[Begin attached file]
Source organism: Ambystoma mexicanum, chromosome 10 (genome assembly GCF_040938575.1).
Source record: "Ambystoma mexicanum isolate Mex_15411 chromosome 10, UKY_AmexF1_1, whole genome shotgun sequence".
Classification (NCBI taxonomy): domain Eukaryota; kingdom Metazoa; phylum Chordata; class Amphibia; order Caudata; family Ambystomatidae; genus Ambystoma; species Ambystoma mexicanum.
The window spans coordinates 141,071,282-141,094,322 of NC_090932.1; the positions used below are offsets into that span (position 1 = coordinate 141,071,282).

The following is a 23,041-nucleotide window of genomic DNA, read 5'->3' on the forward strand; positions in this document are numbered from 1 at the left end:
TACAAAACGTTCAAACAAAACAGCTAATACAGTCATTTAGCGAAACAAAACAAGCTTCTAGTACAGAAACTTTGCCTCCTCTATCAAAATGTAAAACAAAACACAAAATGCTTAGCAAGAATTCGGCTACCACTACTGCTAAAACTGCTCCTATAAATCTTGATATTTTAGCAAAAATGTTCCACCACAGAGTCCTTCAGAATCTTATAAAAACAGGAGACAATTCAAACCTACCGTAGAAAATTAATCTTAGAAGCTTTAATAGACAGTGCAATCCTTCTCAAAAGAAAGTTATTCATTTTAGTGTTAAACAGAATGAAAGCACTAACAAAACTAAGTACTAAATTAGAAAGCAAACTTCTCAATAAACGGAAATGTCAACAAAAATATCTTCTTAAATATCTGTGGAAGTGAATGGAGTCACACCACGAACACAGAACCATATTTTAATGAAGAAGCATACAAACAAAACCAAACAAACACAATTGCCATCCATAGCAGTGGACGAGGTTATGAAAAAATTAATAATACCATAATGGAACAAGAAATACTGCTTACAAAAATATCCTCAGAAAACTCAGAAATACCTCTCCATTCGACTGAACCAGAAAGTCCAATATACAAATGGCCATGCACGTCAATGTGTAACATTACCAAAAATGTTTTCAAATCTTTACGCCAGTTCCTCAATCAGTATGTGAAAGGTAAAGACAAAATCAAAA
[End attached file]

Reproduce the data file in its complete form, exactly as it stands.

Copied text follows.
Source organism: Ambystoma mexicanum, chromosome 10 (genome assembly GCF_040938575.1).
Source record: "Ambystoma mexicanum isolate Mex_15411 chromosome 10, UKY_AmexF1_1, whole genome shotgun sequence".
Classification (NCBI taxonomy): domain Eukaryota; kingdom Metazoa; phylum Chordata; class Amphibia; order Caudata; family Ambystomatidae; genus Ambystoma; species Ambystoma mexicanum.
The window spans coordinates 141,071,282-141,094,322 of NC_090932.1; the positions used below are offsets into that span (position 1 = coordinate 141,071,282).

The following is a 23,041-nucleotide window of genomic DNA, read 5'->3' on the forward strand; positions in this document are numbered from 1 at the left end:
TACAAAACGTTCAAACAAAACAGCTAATACAGTCATTTAGCGAAACAAAACAAGCTTCTAGTACAGAAACTTTGCCTCCTCTATCAAAATGTAAAACAAAACACAAAATGCTTAGCAAGAATTCGGCTACCACTACTGCTAAAACTGCTCCTATAAATCTTGATATTTTAGCAAAAATGTTCCACCACAGAGTCCTTCAGAATCTTATAAAAACAGGAGACAATTCAAACCTACCGTAGAAAATTAATCTTAGAAGCTTTAATAGACAGTGCAATCCTTCTCAAAAGAAAGTTATTCATTTTAGTGTTAAACAGAATGAAAGCACTAACAAAACTAAGTACTAAATTAGAAAGCAAACTTCTCAATAAACGGAAATGTCAACAAAAATATCTTCTTAAATATCTGTGGAAGTGAATGGAGTCACACCACGAACACAGAACCATATTTTAATGAAGAAGCATACAAACAAAACCAAACAAACACAATTGCCATCCATAGCAGTGGACGAGGTTATGAAAAAATTAATAATACCATAATGGAACAAGAAATACTGCTTACAAAAATATCCTCAGAAAACTCAGAAATACCTCTCCATTCGACTGAACCAGAAAGTCCAATATACAAATGGCCATGCACGTCAATGTGTAACATTACCAAAAATGTTTTCAAATCTTTACGCCAGTTCCTCAATCAGTATGTGAAAGGTAAAGACAAAATCAAAA